20. Impact of reduced ignition propensity cigarette regulation on consumer smoking behavior and quit intentions: evidence from 6 waves (2004–11) of the ITC Four Country Survey

    Science.gov (United States)

    2013-01-01

    Background Although on the decline, smoking-related fires remain a leading cause of fire death in the United States and United Kingdom and account for over 10% of fire-related deaths worldwide. This has prompted lawmakers to enact legislation requiring manufacturers to implement reduced ignition propensity (RIP) safety standards for cigarettes. The current research evaluates how implementation of RIP safety standards in different countries influenced smokers’ perceptions of cigarette self-extinguishment, frequency of extinguishment, and the impact on consumer smoking behaviors, including cigarettes smoked per day and planning to quit. Methods Participants for this research come from Waves 3 through 8 of the International Tobacco Control (ITC) Four Country Survey conducted longitudinally from 2004 through 2011 in the United States, United Kingdom, Australia, and Canada. Results Perceptions of cigarette self-extinguishment and frequency of extinguishment increased concurrently with an increase in the prevalence of RIP safety standards for cigarettes. Presence of RIP safety standards was also associated with a greater intention to quit smoking, but was not associated with the number of cigarettes smoked per day. Intention to quit was higher among those who were more likely to report that their cigarettes self-extinguish sometimes and often, but we found no evidence of an interaction between frequency of extinguishment and RIP safety standards on quit intentions. Conclusions Overall, because these standards largely do not influence consumer smoking behavior, RIP implementation may significantly reduce the number of cigarette-related fires and the associated death and damages. Further research should assess how implementation of RIP safety standards has influenced smoking-related fire incidence, deaths, and other costs associated with smoking-related fires. PMID:24359292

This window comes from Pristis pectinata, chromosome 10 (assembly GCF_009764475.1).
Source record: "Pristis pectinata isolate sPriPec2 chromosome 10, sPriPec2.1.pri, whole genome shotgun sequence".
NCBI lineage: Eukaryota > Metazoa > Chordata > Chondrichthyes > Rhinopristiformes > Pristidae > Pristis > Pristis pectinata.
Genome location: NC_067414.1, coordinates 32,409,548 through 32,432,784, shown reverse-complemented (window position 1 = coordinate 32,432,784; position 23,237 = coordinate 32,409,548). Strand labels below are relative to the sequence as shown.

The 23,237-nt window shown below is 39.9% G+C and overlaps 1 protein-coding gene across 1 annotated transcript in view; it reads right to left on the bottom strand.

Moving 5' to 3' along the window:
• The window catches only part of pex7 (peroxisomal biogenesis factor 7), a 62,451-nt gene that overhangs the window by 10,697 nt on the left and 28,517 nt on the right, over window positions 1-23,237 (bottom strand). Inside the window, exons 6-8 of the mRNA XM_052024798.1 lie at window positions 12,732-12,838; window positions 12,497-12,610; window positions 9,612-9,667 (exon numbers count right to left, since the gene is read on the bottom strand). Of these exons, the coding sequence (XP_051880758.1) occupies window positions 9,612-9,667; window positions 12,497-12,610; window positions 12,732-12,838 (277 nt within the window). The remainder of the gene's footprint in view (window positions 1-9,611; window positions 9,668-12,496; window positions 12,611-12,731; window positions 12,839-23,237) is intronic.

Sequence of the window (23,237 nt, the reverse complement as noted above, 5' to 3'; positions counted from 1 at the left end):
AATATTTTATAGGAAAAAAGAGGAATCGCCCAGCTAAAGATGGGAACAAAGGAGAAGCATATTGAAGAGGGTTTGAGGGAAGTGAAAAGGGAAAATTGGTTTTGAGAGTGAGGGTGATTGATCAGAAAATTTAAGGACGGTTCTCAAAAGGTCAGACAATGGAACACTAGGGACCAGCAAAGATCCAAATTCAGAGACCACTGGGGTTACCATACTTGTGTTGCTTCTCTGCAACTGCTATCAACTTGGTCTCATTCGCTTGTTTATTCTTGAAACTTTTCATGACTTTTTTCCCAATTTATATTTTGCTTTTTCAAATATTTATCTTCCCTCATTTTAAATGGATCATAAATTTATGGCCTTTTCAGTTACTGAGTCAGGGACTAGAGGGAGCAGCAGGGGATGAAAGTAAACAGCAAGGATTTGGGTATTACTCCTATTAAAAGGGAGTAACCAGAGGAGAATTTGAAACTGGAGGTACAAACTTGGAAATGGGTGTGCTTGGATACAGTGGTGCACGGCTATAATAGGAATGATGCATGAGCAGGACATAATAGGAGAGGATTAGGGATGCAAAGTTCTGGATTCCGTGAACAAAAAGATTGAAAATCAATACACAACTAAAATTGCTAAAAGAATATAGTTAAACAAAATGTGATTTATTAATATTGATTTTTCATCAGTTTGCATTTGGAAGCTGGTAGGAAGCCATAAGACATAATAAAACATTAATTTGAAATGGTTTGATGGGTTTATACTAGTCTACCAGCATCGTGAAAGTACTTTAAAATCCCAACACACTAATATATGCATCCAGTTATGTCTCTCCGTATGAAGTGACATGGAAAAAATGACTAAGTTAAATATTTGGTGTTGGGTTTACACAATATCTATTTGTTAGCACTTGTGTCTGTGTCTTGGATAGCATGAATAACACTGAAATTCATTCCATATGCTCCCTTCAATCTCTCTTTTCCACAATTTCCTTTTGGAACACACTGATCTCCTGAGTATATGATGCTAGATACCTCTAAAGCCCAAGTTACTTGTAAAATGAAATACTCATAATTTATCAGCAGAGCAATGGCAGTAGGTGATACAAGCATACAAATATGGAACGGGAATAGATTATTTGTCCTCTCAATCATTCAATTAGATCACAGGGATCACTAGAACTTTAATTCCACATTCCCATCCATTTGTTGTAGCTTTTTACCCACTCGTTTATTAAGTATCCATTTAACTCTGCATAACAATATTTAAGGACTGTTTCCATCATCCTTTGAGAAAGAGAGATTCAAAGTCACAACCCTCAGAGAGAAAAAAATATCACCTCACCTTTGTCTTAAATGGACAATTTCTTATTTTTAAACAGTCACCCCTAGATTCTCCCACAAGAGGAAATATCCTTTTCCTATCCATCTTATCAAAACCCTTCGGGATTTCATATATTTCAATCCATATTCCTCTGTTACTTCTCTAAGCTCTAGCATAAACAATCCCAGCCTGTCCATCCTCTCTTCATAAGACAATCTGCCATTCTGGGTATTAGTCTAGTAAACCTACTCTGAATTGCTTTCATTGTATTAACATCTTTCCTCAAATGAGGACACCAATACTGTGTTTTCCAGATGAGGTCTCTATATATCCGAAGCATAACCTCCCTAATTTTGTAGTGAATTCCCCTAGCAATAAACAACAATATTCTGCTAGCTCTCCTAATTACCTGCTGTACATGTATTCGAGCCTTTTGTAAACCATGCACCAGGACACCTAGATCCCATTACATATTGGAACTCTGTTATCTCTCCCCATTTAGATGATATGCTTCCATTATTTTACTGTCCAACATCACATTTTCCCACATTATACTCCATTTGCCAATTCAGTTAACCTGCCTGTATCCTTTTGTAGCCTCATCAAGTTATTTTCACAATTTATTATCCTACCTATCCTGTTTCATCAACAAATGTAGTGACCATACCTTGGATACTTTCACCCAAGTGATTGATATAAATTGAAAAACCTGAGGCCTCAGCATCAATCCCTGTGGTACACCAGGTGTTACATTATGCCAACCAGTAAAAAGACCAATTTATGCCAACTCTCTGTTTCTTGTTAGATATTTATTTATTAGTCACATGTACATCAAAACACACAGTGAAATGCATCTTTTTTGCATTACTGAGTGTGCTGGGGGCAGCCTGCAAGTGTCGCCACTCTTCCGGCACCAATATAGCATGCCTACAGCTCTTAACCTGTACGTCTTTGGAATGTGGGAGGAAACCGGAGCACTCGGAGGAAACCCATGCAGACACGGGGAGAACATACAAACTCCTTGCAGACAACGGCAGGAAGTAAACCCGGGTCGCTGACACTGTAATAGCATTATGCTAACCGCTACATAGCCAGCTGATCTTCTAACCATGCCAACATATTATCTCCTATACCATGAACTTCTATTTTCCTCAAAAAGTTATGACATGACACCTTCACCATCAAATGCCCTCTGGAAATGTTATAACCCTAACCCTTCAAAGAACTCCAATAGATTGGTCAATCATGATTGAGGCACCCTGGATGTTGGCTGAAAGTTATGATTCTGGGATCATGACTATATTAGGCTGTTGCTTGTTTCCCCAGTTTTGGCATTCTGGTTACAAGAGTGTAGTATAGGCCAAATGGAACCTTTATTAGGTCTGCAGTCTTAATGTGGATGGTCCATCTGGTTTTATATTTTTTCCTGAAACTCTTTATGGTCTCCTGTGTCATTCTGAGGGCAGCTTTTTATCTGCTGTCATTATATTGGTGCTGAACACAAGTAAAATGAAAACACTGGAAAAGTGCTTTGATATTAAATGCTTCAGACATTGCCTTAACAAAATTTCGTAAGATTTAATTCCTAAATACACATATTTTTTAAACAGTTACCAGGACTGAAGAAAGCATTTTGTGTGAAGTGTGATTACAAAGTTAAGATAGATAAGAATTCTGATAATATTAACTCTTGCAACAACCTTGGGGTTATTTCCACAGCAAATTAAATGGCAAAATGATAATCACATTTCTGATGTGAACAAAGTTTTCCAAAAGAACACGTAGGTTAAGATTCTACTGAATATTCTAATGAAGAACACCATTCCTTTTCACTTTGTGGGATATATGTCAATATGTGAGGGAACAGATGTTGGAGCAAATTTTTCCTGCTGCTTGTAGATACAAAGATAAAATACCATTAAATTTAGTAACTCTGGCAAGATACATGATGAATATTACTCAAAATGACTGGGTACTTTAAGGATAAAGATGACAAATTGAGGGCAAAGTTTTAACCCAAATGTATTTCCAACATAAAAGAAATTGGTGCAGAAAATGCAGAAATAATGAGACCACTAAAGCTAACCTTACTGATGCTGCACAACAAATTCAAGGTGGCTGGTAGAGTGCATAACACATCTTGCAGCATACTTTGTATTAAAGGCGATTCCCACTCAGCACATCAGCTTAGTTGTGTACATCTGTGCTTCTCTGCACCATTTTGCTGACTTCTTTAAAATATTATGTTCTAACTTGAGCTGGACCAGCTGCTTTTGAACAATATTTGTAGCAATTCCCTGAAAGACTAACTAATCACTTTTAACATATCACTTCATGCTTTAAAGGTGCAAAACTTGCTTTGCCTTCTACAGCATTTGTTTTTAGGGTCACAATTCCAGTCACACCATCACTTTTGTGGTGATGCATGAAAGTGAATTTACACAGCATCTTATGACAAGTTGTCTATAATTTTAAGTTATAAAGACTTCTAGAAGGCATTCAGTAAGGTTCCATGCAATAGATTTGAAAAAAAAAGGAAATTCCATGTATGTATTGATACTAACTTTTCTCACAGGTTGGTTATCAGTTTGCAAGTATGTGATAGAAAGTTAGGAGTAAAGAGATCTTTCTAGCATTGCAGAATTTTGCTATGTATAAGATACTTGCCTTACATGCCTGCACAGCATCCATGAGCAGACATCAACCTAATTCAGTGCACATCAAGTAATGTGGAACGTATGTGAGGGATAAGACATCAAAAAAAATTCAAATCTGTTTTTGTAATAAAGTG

1. The combined effect of behavioral intention and exposure to a smoke-free air law on taking measures to quit smoking.

    Science.gov (United States)

    Middlestadt, Susan E; Macy, Jonathan T; Seo, Dong-Chul; Jay, Stephen J; Kolbe, Lloyd J

    2012-07-01

    Because of the large burden of disease attributable to cigarette smoking, a variety of tobacco control interventions, some focused on changing individual behavior and others focused on influencing societal norms, have been introduced. The current study tested the combined effect of behavioral intention and exposure to a comprehensive smoke-free air law as a prospective predictor of taking measures to quit smoking. Participants were 187 adults living in 7 Texas cities, 3 with a comprehensive smoke-free air law and 4 without such a law, who reported current cigarette smoking at baseline and completed a 1-month follow-up interview. Data were collected by telephone administration of a questionnaire. Results showed that, compared with smokers with low behavioral intention to take measures to quit smoking and no exposure to a comprehensive smoke-free air law, the smokers with high behavioral intention and exposure to a comprehensive law had the greatest odds of taking measures to quit smoking. This longitudinal study provides further evidence that the most successful smoking cessation campaigns will be multifaceted addressing individual factors with educational strategies designed to change beliefs and intentions and environmental factors with policy-based interventions.